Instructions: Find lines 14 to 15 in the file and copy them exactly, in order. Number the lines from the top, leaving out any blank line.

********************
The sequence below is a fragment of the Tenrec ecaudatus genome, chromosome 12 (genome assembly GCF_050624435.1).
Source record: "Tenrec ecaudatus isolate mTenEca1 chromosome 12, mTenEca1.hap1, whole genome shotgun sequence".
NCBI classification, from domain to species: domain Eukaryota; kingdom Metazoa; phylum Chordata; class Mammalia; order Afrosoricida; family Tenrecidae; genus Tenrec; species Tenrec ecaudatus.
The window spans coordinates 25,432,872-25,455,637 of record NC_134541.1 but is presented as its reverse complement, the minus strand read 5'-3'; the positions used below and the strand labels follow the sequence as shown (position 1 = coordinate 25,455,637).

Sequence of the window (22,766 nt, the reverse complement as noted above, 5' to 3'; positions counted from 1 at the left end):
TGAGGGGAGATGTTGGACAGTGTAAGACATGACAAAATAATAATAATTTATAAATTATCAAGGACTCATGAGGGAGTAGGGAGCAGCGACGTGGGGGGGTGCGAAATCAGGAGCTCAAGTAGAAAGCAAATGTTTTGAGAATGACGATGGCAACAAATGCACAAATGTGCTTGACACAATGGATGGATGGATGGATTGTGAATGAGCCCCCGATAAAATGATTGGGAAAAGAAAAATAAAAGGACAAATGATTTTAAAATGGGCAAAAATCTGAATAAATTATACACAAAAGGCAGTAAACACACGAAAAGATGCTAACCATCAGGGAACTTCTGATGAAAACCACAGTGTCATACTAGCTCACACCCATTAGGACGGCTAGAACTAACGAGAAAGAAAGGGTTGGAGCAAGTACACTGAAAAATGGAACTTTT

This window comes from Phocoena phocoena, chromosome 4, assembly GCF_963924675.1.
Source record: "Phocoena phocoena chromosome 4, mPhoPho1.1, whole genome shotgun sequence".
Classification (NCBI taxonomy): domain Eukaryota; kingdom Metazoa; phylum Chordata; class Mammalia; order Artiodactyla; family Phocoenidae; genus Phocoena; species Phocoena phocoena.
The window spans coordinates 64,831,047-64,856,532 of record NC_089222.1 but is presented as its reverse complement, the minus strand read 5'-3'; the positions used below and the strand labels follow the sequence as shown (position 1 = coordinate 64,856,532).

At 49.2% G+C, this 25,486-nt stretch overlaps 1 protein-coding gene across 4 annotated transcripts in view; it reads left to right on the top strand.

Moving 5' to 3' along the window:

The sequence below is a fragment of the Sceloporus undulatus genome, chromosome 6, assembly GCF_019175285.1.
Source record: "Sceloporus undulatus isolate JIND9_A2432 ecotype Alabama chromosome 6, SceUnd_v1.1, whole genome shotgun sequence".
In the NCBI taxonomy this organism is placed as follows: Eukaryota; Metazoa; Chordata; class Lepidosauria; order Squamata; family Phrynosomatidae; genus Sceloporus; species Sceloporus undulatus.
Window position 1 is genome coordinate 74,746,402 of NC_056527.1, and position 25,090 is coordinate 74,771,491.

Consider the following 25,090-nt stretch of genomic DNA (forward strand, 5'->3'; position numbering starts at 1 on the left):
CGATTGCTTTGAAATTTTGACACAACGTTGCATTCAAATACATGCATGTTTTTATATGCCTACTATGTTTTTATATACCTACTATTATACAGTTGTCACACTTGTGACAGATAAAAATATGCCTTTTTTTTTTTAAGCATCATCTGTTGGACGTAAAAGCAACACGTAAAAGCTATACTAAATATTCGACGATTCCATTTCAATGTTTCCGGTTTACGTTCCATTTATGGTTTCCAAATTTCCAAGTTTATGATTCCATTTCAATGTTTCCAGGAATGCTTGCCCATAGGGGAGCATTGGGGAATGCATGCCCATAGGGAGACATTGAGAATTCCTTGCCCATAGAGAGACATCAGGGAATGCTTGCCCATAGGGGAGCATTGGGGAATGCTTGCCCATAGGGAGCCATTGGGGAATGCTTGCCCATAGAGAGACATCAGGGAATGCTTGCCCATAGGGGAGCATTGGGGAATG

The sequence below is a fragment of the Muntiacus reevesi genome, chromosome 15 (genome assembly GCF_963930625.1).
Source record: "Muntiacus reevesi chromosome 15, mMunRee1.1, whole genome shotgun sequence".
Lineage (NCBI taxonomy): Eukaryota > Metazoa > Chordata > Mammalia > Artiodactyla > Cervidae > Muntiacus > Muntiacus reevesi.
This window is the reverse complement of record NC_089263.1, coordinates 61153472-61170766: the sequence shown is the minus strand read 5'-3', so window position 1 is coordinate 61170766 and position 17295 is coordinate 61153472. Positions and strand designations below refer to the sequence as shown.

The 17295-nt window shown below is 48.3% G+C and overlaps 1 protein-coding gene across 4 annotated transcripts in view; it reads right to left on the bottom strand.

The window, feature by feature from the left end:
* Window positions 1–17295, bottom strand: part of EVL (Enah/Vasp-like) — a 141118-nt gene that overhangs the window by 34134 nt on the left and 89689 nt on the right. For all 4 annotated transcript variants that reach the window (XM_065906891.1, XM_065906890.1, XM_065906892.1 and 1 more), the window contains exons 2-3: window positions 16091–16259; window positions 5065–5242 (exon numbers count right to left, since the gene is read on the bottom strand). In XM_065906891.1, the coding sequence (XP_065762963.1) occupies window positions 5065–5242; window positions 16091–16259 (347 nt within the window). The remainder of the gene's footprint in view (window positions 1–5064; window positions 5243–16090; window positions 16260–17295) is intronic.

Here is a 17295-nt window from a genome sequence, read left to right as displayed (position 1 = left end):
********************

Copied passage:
Source record: "Sceloporus undulatus isolate JIND9_A2432 ecotype Alabama chromosome 6, SceUnd_v1.1, whole genome shotgun sequence".
In the NCBI taxonomy this organism is placed as follows: Eukaryota; Metazoa; Chordata; class Lepidosauria; order Squamata; family Phrynosomatidae; genus Sceloporus; species Sceloporus undulatus.